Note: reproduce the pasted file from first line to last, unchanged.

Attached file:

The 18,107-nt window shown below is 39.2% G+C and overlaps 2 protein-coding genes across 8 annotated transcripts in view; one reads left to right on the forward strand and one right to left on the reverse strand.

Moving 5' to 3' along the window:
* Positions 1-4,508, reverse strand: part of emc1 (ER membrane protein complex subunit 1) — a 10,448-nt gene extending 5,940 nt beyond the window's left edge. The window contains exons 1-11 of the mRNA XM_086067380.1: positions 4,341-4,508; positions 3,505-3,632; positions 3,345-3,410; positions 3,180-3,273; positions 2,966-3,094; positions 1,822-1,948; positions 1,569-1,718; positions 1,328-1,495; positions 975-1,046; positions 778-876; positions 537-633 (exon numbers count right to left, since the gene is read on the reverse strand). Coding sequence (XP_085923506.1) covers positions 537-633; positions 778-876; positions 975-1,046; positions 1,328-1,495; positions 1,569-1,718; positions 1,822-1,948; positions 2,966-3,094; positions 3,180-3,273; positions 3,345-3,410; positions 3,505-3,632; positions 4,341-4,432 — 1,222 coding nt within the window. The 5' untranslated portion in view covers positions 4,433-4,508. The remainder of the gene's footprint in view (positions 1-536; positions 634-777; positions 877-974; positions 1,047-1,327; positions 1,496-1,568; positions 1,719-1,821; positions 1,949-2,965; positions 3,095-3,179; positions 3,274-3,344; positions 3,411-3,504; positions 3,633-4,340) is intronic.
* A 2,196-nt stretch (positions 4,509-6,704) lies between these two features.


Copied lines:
The 18,107-nt window shown below is 39.2% G+C and overlaps 2 protein-coding genes across 8 annotated transcripts in view; one reads left to right on the forward strand and one right to left on the reverse strand.

Moving 5' to 3' along the window:
* Positions 1-4,508, reverse strand: part of emc1 (ER membrane protein complex subunit 1) — a 10,448-nt gene extending 5,940 nt beyond the window's left edge. The window contains exons 1-11 of the mRNA XM_086067380.1: positions 4,341-4,508; positions 3,505-3,632; positions 3,345-3,410; positions 3,180-3,273; positions 2,966-3,094; positions 1,822-1,948; positions 1,569-1,718; positions 1,328-1,495; positions 975-1,046; positions 778-876; positions 537-633 (exon numbers count right to left, since the gene is read on the reverse strand). Coding sequence (XP_085923506.1) covers positions 537-633; positions 778-876; positions 975-1,046; positions 1,328-1,495; positions 1,569-1,718; positions 1,822-1,948; positions 2,966-3,094; positions 3,180-3,273; positions 3,345-3,410; positions 3,505-3,632; positions 4,341-4,432 — 1,222 coding nt within the window. The 5' untranslated portion in view covers positions 4,433-4,508. The remainder of the gene's footprint in view (positions 1-536; positions 634-777; positions 877-974; positions 1,047-1,327; positions 1,496-1,568; positions 1,719-1,821; positions 1,949-2,965; positions 3,095-3,179; positions 3,274-3,344; positions 3,411-3,504; positions 3,633-4,340) is intronic.
* A 2,196-nt stretch (positions 4,509-6,704) lies between these two features.